|Wednesday, December 22, 2010|
When our children are sick, we give them medicine to make them feel better. But a study published this month in the Journal of the American Medical Association has revealed that 99 percent of the dosing cups that are included with over-the-counter cold remedies are flawed.
As a father, I know that nothing is more important to parents than the health of our children. That's why I'm introducing new legislation, the Protecting Our Kids' Medicine Act, which will make medicine cups and dosing devices easier and safer to use.
The Protecting Our Kids' Medicine Act will require that:
• Dosage delivery devices must be included for all over-the-counter liquid drug products;
• The measuring units marked on the medicine cup and used in the label's directions match (so that labels won't direct parents to give one teaspoon of liquid cold medicine to their child with the provided measuring cup labeled in milliliters);
• The abbreviations on the medicine cup and the label's directions match (so that labels don't tell parents to give one "mL" of liquid cold medicine to their child with a provided measuring cup that uses the abbreviation "ml" or "mil");
• Any decimals or fractions listed on the dosage delivery device must be listed as clearly as possible;
• Dosage delivery devices may not bear confusing, unnecessary markings; and
• The markings on medicine cups and other dosing devices must be clearly visible and cannot be obscured when the liquid medicine is added to the medicine cup.
When your child is sick, you want to make them well as quickly as possible – not accidentally overexpose them to potentially harmful medicines. The Protecting Our Kids' Medicine Act will make dosing cold and cough medicine safer and easier for both parents and kids.
Below, please find a recent Newsday article about my efforts. And for more information on the Protecting Our Kids' Medicine Act, please visit my website at http://israel.house.gov.
Member of Congress
Newsday: Standard sought for kids' medicine cup
BYLINE: BY DELTHIA RICKS
SECTION: NEWS; Pg. A08
DATE: December 21, 2010
A majority of medicine cups accompanying children's over-the-counter medications are flawed and fail to match dosing instructions on the labels, said Rep. Steve Israel, who yesterday announced new legislation that would standardize dosing devices and simplify the instructions.
With a bag full of brand-name medications - a fraction of those affected - Israel said he's introducing legislation that would require the U.S. Food and Drug Administration to bolster safety, and thus make it easier to give medications to children.
Citing a statistic reported earlier this month in the Journal of the American Medical Association, Israel said 99 percent of medicine cups and dosing devices attached to children's medications are flawed. The cup may clearly mark teaspoons, but dosage instructions on the label may call for tablespoons, he said.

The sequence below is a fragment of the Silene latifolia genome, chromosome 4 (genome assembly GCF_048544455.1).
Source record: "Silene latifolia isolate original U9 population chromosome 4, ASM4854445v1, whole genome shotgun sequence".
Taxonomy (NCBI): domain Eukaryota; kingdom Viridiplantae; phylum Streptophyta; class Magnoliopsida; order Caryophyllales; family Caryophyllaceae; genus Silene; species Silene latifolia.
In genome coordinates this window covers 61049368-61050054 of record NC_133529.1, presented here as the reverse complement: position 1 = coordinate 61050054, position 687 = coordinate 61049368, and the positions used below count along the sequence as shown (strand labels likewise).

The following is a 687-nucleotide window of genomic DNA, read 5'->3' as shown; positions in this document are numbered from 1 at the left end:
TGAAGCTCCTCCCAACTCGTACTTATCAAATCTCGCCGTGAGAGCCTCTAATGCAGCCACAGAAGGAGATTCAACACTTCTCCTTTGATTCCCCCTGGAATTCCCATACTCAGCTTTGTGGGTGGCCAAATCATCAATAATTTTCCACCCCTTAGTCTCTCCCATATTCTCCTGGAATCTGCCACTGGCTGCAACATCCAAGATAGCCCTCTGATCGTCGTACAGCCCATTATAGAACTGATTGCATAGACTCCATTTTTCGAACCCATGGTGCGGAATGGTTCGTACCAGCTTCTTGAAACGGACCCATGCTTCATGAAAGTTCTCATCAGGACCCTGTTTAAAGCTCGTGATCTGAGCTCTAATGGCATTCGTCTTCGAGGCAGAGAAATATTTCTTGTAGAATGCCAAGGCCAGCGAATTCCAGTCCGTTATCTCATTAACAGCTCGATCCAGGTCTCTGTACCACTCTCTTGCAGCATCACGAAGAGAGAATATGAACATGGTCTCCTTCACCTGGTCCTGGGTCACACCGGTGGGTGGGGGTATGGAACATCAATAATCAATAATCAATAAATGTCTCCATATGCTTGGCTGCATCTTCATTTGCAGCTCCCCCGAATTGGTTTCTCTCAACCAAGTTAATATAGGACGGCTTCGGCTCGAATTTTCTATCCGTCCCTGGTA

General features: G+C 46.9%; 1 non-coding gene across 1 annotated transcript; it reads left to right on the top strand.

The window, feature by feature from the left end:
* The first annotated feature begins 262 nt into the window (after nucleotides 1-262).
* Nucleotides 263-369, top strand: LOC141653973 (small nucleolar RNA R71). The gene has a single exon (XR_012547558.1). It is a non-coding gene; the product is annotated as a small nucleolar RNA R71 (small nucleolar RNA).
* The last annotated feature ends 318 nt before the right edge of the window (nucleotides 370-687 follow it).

Also, printed instructions are so small and confusing they are difficult to understand, Israel said. "You have to be a NASA engineer with the eyesight of a hawk to read and understand the fine print," said Israel, who called for clear instructions in plain language to avoid potentially dangerous overdoses.
Israel said that as the nation's regulatory agency for drugs, the FDA is chartered to guard the health of people of all ages by requiring companies to provide clear dosing information and easy-to-use dosing devices - but "for 35 years the FDA has been inconsistent on medicine cup inconsistencies."
FDA officials could not be reached last night for comment.
Dr. Michael Grosso, senior vice president of medical affairs at Huntington Hospital and a practicing pediatrician, sees the dosing cup issue as just one aspect of several larger concerns.
"This is a two-part problem," Grosso said. "The first part is that most of the cold and cough medications have limited efficacy in children. The other problem is what Mr. Israel is alluding to, because we've known over a long period of time that parents have problems" with dosing.
Children's over-the-counter drugs have been plagued with problems for years. Earlier this year, many were recalled for contamination. In 2007, an FDA panel of outside experts cited seizures, hallucinations and heart-rate problems among children who received inappropriate dosages of cough and cold remedies.
Federal investigators estimate parents give children 4 billion doses of over-the-counter drugs annually. Israel told a news conference at Huntington Hospital that dosing problems are exacerbated by dosing devices themselves: One-fourth, he said, lack necessary markings, and 80 percent have extraneous dosage markings that have nothing to do with administering the medication. Both can cause medication errors.
Northport mother Kirsten Rasmussen said she has had fears of giving too much medication to her son Jesse, 3, because of dosing cup problems. "I don't think, technically, I overdosed him," she said, and also highlighted differences between dosing devices and instructions.